4) Be a friendly and fun person to be around. Accept, approve and appreciate others by being like a reed; bending instead of breaking.

5) Have a thick skin and a soft heart. Accept rejection and humiliation as a way to grow your heart. Be a quick finder of talent and invest in people.

6) Lead others and help them grow by spending time mentoring them. Your security comes from the lifelong investments you make in others.

7) Take swift action and never settle for a mediocre life. The future belongs to those who can see and pursue opportunities before they are obvious.

Be blessed and a blessing to others
Carlos Fontana, President of Phalanx

Wednesday, September 19, 2012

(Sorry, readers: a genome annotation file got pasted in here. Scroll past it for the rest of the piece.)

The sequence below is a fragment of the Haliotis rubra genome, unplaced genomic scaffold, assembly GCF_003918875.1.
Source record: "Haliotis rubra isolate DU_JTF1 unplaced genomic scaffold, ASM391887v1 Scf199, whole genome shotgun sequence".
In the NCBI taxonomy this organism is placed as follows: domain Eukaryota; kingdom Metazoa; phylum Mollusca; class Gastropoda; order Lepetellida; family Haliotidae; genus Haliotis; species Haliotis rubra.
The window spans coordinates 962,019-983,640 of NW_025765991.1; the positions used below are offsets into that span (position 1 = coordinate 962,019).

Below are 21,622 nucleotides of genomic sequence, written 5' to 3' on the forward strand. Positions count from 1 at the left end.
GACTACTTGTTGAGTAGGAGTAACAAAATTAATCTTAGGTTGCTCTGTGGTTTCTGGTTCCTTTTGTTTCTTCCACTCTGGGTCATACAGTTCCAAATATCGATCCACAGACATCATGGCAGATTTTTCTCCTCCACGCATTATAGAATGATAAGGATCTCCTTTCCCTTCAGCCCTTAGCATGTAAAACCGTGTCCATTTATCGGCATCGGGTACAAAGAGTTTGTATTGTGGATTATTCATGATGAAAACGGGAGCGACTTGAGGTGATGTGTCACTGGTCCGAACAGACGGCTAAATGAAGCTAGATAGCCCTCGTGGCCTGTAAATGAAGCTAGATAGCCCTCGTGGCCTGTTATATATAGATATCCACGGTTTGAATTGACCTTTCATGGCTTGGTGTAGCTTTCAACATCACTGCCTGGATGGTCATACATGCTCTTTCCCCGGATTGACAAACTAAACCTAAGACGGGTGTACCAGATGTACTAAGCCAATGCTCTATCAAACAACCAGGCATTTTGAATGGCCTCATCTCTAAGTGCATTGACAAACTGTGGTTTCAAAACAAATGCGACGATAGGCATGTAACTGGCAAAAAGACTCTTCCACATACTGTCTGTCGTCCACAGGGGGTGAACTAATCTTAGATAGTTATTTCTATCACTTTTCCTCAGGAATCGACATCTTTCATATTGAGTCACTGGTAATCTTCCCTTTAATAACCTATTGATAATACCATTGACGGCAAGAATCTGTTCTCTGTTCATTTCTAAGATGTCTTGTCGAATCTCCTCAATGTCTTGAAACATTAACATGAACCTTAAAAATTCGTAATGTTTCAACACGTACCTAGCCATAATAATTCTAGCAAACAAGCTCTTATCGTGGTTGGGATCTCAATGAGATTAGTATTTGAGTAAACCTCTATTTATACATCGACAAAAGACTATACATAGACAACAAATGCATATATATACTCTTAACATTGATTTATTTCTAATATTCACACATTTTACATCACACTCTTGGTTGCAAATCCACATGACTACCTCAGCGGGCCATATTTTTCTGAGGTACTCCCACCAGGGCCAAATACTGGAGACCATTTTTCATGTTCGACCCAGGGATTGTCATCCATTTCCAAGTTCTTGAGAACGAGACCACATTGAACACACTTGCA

Can you find HUMOR in your struggles?


HUMOR

The six trait of successful immigrant is HUMOR.

When the phone goes GREEN GREEN GREEN I PINK it up and say YELLOW?

1) Failures make for great stories. Learn and teach through humorous stories. Find humor in all your struggles. 

2) Develop, grow and expand your network and your community. You have to create stories before you have great stories to tell.

3) Don’t take yourself too seriously. Laugh at yourself often and learn from all your mistakes.

4) Count your blessings and be a blessing to others. Be a go-giver of kindness and laughter to others.

5) Give tender loving care with humor. Give to those that cannot pay you back. Help others lighten the load they carry.

6) Be humorous to children and to your elders and everyone in between. Everyone can use a little humor at some point during their day.

7) Be humorous without being offensive. Never use foul language. Clean jokes work best because most people never heard them.

Be blessed and a blessing to others
Carlos Fontana, President of Phalanx

Tuesday, September 18, 2012

Humiliation to Humility


HUMILITY

Henry A. Kissinger - A leader does not deserve the name unless he is willing occasionally to stand alone.